- Rachel A. Haga
- Research Engineer I
- Montgomery Knight Building270 Ferst DriveAtlanta, GA 30332United States
Rachel is an experienced professional researcher with over 7+ years working on system safety and human-automation interaction. Rachel works on interventions (such as training), decision support tools, and concepts of operations, to make human-automation interaction more harmonious to achieve better performance and safety as a team. She has worked on multiple projects for the FAA and ONR including building computational decision making simulations; designing, running, and analyzing human-subjects studies for NextGEN technologies, electronic flight bags, and degraded information environments; and, interviewing subject matter experts to incorporate contextual information. She has published extensively on these topics, including 6 journal articles, 9 conference papers, 4 technical reports, and a book chapter.
While earning my PhD in aerospace engineering, she has served as a Research Engineer 1 for 4+ years and her responsibilities encompassed all facets of project management including assisting in the proposal writing of my current projects with her PI, creating and actively managing the project budgets totaling over $500K (including allocation and oversight of salaries, materials, and travel spending) while also managing a total of 20 graduate students and 15 undergraduate students over her tenure.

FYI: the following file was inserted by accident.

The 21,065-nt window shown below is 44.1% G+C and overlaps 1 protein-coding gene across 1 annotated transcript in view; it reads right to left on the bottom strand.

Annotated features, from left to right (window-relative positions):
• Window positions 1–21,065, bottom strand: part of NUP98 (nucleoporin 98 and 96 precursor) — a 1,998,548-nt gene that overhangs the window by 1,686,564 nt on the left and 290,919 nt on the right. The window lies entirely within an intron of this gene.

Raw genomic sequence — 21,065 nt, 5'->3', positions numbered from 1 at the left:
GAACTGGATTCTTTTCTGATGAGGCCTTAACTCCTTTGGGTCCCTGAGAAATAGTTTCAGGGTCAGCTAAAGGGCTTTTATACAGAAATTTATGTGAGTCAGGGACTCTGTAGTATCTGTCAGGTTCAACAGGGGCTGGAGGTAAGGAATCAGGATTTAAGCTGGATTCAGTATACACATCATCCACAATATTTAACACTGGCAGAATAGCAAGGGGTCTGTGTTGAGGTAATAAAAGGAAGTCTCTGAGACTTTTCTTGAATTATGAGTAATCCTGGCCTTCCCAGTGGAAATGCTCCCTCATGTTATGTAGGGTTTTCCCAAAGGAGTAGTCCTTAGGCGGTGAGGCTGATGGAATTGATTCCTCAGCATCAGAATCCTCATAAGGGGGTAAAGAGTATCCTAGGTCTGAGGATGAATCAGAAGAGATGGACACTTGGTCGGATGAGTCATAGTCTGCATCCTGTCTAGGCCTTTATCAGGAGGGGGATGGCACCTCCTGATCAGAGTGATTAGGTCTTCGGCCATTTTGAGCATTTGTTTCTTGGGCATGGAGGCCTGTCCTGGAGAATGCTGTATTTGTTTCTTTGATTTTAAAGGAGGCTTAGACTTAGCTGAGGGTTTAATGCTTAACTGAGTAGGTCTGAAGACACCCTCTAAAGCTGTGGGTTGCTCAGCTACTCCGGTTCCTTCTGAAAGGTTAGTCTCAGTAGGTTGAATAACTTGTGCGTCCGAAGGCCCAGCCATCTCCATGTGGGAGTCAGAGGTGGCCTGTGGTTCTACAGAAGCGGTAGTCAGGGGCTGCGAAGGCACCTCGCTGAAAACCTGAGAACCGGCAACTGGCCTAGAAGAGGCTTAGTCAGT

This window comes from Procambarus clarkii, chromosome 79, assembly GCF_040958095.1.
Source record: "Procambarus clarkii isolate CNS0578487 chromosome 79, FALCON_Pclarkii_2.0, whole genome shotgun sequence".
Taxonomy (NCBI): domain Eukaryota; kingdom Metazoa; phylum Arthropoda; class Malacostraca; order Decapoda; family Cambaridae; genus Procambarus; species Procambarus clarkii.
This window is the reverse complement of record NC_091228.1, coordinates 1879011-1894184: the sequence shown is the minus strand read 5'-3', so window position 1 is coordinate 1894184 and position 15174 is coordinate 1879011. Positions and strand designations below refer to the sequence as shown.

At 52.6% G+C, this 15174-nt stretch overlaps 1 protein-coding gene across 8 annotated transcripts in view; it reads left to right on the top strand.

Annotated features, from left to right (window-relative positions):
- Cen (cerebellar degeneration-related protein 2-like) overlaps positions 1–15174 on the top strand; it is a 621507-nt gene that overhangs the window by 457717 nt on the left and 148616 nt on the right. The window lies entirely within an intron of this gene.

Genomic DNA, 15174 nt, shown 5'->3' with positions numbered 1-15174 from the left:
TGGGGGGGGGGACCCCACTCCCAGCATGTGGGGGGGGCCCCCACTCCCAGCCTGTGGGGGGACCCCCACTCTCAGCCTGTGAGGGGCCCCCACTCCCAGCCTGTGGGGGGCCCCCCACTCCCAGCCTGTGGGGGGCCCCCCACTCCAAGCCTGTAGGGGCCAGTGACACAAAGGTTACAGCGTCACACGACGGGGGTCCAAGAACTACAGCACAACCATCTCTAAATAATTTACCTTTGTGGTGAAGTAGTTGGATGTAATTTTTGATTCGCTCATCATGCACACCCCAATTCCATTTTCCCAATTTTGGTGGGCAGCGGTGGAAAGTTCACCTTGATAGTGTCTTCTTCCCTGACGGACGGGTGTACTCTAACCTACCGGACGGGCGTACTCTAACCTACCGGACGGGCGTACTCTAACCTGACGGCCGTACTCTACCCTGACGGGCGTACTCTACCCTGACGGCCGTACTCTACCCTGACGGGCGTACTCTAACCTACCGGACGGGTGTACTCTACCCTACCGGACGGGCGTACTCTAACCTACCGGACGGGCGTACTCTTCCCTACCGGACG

- 2018 (exp) - Ph.D. Aerospace Engineering, Georgia Institute of Technology
- 2013 - M.S. Aerospace Engineering, Georgia Institute of Technology
- 2011 - B.S. Aerospace Engineering, Georgia Institute of Technology, Certificate in Social Psychology
- Research Engineer I, School of Aerospace Engineering, Georgia Institute of Technology, Atlanta, Georgia (2013-Present)
- Graduate Teaching Assistant, School of Aerospace Engineering, Georgia Institute of Technology, Atlanta, Georgia (2011-2013)
- Systems Engineer Intern, Advanced Development, Saab Sensis, East Syracuse, New York (Summers of 2011, 2012)
- Engineer Intern, Baldor Dodge Reliance, Athens, Georgia (Summers of 2007, 2008)
- Sigma Xi Best Undergraduate Research Award, 2011
Collision avoidance on large transport aircraft involves many components: Air Traffic Control (ATC), the pilot, and collision avoidance systems such as the Traffic alert and Collision Avoidance System (TCAS). This research explores pilots’ interactions with ATC, the environment, and current and future collision avoidance systems such as TCAS and systems using ADS-B, ACAS-X, and Interval Management.
Decision makers are consistently asked to make decisions about the course of action required to achieve mission success regardless of the time pressure and the quantity and quality of information available. To be successful, they will adapt their decision strategies to the environment and even use heuristics, simple rules that use little information and can be processed quickly. To support these decision makers, we are designing proactive decision support systems that support adaptive decision making along a range analytic and heuristic strategies.
Support improved decision making under high stress, uncertain operational conditions through the development of proactive, context-based decision support aids. The objective of this project is to create a scientifically-principled design specification and prototype concepts for a set of decision aids capable of supporting decision making and judgment across multi-faceted mission with dynamic tasking requirements.